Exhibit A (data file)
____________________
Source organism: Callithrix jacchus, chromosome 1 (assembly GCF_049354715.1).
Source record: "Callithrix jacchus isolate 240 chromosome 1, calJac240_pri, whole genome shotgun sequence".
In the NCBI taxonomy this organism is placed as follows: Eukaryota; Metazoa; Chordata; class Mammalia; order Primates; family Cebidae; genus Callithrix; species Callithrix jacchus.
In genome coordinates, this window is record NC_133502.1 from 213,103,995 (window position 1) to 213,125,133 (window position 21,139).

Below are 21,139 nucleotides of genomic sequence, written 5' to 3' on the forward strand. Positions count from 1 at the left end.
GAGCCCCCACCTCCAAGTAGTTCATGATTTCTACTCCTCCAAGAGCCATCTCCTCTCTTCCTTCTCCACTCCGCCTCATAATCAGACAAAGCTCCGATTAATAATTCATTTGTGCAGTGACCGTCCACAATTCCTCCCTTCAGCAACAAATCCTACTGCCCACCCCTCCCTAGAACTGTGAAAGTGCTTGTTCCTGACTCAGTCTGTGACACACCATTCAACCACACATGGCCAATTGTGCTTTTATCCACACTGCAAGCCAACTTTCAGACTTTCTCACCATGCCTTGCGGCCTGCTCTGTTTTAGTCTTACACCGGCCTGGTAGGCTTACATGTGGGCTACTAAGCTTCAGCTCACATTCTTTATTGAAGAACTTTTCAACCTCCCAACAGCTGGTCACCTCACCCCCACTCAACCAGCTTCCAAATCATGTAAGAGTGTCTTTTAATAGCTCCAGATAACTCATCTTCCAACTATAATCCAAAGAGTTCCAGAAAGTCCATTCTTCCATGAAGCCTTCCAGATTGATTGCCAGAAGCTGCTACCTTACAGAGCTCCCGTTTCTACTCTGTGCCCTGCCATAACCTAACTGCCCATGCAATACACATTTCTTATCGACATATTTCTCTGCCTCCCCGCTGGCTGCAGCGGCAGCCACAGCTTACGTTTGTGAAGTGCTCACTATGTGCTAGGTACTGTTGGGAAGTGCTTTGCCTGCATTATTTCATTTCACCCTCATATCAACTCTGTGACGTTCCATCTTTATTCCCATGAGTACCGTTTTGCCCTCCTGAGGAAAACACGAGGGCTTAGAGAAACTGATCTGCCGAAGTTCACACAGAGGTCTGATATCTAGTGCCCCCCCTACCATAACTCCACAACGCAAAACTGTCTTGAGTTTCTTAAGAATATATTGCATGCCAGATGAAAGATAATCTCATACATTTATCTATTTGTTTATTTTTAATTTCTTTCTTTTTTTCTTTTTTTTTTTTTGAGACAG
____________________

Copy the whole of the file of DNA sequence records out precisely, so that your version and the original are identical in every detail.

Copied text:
Source organism: Callithrix jacchus, chromosome 1 (assembly GCF_049354715.1).
Source record: "Callithrix jacchus isolate 240 chromosome 1, calJac240_pri, whole genome shotgun sequence".
In the NCBI taxonomy this organism is placed as follows: Eukaryota; Metazoa; Chordata; class Mammalia; order Primates; family Cebidae; genus Callithrix; species Callithrix jacchus.
In genome coordinates, this window is record NC_133502.1 from 213,103,995 (window position 1) to 213,125,133 (window position 21,139).

Below are 21,139 nucleotides of genomic sequence, written 5' to 3' on the forward strand. Positions count from 1 at the left end.
GAGCCCCCACCTCCAAGTAGTTCATGATTTCTACTCCTCCAAGAGCCATCTCCTCTCTTCCTTCTCCACTCCGCCTCATAATCAGACAAAGCTCCGATTAATAATTCATTTGTGCAGTGACCGTCCACAATTCCTCCCTTCAGCAACAAATCCTACTGCCCACCCCTCCCTAGAACTGTGAAAGTGCTTGTTCCTGACTCAGTCTGTGACACACCATTCAACCACACATGGCCAATTGTGCTTTTATCCACACTGCAAGCCAACTTTCAGACTTTCTCACCATGCCTTGCGGCCTGCTCTGTTTTAGTCTTACACCGGCCTGGTAGGCTTACATGTGGGCTACTAAGCTTCAGCTCACATTCTTTATTGAAGAACTTTTCAACCTCCCAACAGCTGGTCACCTCACCCCCACTCAACCAGCTTCCAAATCATGTAAGAGTGTCTTTTAATAGCTCCAGATAACTCATCTTCCAACTATAATCCAAAGAGTTCCAGAAAGTCCATTCTTCCATGAAGCCTTCCAGATTGATTGCCAGAAGCTGCTACCTTACAGAGCTCCCGTTTCTACTCTGTGCCCTGCCATAACCTAACTGCCCATGCAATACACATTTCTTATCGACATATTTCTCTGCCTCCCCGCTGGCTGCAGCGGCAGCCACAGCTTACGTTTGTGAAGTGCTCACTATGTGCTAGGTACTGTTGGGAAGTGCTTTGCCTGCATTATTTCATTTCACCCTCATATCAACTCTGTGACGTTCCATCTTTATTCCCATGAGTACCGTTTTGCCCTCCTGAGGAAAACACGAGGGCTTAGAGAAACTGATCTGCCGAAGTTCACACAGAGGTCTGATATCTAGTGCCCCCCCTACCATAACTCCACAACGCAAAACTGTCTTGAGTTTCTTAAGAATATATTGCATGCCAGATGAAAGATAATCTCATACATTTATCTATTTGTTTATTTTTAATTTCTTTCTTTTTTTCTTTTTTTTTTTTTGAGACAG